Luftwaffe Paratrooper Badge, by F. Linden

SKU: 01.GTR.0707.101.05

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  • Luftwaffe Paratrooper Badge, by F. Linden (in brass & zinc) Obverse
  • Luftwaffe Paratrooper Badge, by F. Linden (in brass & zinc) Reverse
  • Luftwaffe Paratrooper Badge, by F. Linden (in brass & zinc) Obverse
  • Luftwaffe Paratrooper Badge, by F. Linden (in brass & zinc) Reverse
  • Luftwaffe Paratrooper Badge, by F. Linden (in brass & zinc) Detail
  • Luftwaffe Paratrooper Badge, by F. Linden (in brass & zinc) Detail

Attributes

  • country
    Germany
  • date of institution
    November 5, 1936

History


The Luftwaffe Paratrooper Badge was instituted by Hermann Göring on November 5, 1936. It is a qualification badge that was awarded for those that successfully passed the tests to become a paratrooper. In order to do that, a soldier had to have six confirmed parachute jumps to his name.

Later regulations state that officially every owner of a Paratrooper Badge had to repeat this feat inside every 12 months period, otherwise they were to return their badge. However, there is no evidence that this was actually enforced. In fact, in the later years of the war the Luftwaffe Paratrooper Badge could be awarded to any soldier that was part of a paratrooper unit, even those that did not receive parachutist training, but were merely assigned to the unit as a medic or driver.

The initial regulations stated that the wreath of the badge was to be made of oxidized Neusilber. Neusilber, also known as nickel silver, is an alloy of brass and nickel, and does not in fact contain actual silver. Oxidizing nickel silver darkens it and gives it an antique look. The eagle was to be made of gilded brass.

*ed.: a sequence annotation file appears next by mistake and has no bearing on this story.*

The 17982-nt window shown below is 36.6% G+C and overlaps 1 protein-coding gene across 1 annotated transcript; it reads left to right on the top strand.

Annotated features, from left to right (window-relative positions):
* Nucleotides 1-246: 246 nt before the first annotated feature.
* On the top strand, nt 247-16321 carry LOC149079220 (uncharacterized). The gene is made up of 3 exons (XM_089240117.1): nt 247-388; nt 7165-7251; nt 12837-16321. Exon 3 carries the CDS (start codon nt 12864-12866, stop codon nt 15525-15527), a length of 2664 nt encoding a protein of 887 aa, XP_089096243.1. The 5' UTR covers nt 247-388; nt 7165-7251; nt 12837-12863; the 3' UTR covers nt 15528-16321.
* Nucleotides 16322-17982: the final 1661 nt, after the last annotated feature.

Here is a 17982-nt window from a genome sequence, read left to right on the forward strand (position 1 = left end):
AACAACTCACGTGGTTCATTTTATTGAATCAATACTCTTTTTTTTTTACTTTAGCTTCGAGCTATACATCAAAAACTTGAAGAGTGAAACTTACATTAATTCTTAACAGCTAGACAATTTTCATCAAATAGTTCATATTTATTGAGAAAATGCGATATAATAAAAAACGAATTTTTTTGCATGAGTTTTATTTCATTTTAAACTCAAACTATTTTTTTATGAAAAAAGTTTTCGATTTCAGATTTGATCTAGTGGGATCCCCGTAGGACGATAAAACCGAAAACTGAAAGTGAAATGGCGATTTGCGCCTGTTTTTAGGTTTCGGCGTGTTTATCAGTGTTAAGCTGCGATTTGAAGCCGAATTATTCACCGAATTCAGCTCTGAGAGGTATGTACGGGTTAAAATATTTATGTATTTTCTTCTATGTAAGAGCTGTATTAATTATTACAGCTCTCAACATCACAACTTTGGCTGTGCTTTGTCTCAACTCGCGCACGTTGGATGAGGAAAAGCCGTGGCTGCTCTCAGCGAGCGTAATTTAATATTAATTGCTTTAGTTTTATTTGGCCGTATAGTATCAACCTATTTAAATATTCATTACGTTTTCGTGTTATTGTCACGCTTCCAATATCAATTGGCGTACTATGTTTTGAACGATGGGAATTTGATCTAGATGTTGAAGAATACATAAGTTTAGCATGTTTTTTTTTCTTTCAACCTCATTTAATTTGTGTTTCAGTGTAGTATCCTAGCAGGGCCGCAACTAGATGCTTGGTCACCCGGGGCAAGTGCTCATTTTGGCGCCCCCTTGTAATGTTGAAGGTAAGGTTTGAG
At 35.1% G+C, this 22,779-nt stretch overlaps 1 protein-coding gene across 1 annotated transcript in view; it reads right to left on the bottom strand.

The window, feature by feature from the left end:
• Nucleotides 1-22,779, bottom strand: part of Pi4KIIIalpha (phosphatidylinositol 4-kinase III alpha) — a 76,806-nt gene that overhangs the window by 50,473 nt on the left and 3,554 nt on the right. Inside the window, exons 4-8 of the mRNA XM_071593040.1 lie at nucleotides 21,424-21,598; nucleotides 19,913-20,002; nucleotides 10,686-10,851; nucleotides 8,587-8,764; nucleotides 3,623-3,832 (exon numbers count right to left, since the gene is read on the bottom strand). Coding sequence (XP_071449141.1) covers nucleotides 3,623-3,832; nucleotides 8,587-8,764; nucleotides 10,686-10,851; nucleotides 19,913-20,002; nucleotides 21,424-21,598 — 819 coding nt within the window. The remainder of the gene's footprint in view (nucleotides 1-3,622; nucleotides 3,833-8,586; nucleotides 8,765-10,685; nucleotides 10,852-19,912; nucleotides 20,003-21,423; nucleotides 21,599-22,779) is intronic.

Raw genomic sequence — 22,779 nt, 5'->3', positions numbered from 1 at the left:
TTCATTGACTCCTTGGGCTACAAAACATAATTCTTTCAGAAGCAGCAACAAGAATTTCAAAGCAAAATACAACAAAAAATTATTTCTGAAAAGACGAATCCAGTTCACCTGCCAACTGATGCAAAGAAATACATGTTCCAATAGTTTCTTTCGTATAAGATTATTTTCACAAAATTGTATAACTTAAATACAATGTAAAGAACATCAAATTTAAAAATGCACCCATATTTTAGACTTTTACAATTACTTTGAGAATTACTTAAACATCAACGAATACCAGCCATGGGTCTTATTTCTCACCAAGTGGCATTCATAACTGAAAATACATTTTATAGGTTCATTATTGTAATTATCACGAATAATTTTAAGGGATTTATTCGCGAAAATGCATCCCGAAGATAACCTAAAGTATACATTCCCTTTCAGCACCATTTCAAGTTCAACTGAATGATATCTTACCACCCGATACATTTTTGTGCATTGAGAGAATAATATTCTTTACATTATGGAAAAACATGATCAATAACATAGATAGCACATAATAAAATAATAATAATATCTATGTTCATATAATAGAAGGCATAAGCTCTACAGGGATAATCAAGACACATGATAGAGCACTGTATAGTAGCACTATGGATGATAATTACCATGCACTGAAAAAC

In September of 1937, this was changed. Now, the entire badge was to be made of aluminum, with the wreath still in an antique silver look and the eagle still gilded. Some companies also experimented with cupal, which is not an alloy, but a composite material of an aluminum base with a thin copper plating.

With material shortages worsening as the war went on, by 1942 most badges were now made from a lower quality and abundant material, zinc.

Since most companies produced a plethora of different variants and variations, not necessarily all of them can and will be displayed here.

Badges produced by Linden are rare. This company only started to produce them after the war had already started. That’s why brass and nickel silver versions by this maker are scarce. Most badges were made with either a zinc wreath with a brass eagle, or, most commonly, entirely from zinc.

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Versions

  • Price

    $1200 USD

  • Composition

    Brass gilt/Zinc

  • Inscription

  • Size

    41.5x53mm

  • Maker

    Friedrich Linden, Lüdenscheid

  • Version Remarks

  • View Item
  • Price

    $700 USD

  • Composition

    Zinc gilt/Zinc

  • Inscription

  • Size

    41.5x53mm

  • Maker

    Friedrich Linden, Lüdenscheid

  • Version Remarks

  • View Item

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